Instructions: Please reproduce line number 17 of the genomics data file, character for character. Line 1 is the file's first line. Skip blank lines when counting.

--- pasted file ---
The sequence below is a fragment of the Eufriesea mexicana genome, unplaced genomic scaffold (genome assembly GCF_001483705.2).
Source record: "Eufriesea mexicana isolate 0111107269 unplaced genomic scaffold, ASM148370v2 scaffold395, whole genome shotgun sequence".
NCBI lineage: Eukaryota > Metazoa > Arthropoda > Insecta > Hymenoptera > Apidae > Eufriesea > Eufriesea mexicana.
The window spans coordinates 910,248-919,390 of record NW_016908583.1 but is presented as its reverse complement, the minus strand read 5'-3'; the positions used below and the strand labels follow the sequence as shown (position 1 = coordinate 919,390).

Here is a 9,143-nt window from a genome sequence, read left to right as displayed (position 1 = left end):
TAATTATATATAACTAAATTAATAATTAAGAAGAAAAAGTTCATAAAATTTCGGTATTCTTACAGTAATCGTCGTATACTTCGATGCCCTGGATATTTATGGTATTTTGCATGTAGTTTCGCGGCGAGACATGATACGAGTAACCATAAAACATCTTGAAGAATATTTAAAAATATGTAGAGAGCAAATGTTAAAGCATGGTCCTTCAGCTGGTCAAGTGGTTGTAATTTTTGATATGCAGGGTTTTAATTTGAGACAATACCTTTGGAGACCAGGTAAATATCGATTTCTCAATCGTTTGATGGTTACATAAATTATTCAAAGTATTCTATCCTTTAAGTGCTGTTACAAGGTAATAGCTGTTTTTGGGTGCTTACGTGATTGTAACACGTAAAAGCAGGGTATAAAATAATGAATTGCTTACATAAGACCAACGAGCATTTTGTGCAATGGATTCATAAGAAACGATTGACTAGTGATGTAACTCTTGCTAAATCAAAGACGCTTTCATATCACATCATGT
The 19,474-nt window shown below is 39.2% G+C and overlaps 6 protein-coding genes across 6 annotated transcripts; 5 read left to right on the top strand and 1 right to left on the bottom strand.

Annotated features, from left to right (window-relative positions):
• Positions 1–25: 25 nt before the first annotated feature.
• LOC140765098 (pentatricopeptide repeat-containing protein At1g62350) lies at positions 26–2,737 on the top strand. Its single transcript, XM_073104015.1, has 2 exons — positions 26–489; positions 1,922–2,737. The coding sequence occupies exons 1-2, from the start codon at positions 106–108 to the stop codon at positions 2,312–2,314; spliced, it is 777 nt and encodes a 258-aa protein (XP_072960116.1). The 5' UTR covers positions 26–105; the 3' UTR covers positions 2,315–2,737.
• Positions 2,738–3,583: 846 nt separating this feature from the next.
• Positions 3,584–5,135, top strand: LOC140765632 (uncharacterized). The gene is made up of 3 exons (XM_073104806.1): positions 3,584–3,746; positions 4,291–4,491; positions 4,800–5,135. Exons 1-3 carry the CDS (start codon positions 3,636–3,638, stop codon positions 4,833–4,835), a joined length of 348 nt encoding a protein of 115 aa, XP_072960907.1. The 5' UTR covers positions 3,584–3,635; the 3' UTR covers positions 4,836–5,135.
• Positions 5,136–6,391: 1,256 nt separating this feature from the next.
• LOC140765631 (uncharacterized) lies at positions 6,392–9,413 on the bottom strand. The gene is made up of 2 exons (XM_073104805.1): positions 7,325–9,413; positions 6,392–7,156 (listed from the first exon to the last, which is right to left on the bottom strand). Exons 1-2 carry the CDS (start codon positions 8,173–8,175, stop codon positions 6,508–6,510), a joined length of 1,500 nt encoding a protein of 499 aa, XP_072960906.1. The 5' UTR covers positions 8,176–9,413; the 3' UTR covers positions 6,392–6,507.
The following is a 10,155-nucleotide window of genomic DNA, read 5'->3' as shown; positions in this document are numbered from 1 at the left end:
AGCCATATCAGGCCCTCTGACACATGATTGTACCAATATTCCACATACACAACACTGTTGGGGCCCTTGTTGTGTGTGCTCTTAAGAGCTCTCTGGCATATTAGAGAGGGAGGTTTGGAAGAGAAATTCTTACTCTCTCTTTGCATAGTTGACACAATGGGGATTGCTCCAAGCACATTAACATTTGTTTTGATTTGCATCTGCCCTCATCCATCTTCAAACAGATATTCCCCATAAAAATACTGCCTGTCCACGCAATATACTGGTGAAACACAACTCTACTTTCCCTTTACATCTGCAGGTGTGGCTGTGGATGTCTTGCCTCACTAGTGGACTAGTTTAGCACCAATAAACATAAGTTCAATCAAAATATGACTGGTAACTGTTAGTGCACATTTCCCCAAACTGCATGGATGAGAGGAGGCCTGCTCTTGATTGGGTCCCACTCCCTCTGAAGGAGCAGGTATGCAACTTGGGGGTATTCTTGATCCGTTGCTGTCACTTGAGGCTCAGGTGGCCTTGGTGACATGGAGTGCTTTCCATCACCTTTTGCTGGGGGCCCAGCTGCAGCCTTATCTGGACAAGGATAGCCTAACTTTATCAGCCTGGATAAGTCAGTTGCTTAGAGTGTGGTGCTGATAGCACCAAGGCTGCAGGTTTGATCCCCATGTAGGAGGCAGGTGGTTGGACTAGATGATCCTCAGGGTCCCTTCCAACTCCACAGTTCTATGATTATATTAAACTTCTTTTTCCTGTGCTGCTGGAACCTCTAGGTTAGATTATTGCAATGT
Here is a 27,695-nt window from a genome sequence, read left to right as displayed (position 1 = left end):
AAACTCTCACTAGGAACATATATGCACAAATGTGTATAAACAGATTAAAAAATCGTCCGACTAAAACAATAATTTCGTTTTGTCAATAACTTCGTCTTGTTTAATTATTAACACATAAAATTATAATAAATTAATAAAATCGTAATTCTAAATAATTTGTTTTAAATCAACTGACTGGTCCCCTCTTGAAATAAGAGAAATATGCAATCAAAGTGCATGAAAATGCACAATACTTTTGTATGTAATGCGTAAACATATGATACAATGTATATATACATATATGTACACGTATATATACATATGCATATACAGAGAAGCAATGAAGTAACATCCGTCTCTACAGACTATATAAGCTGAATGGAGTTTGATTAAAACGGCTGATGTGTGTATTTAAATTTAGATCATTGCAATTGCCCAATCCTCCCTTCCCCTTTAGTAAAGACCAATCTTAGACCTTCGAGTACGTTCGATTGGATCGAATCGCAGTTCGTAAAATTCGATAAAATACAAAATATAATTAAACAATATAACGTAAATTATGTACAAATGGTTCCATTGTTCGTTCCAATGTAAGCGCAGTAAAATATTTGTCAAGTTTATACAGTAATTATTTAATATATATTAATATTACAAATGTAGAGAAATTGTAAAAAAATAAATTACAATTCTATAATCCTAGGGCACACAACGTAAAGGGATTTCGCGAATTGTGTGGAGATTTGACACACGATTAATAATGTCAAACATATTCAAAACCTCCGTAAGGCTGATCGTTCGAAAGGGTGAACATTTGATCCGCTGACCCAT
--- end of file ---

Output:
Here is a 27,695-nt window from a genome sequence, read left to right as displayed (position 1 = left end):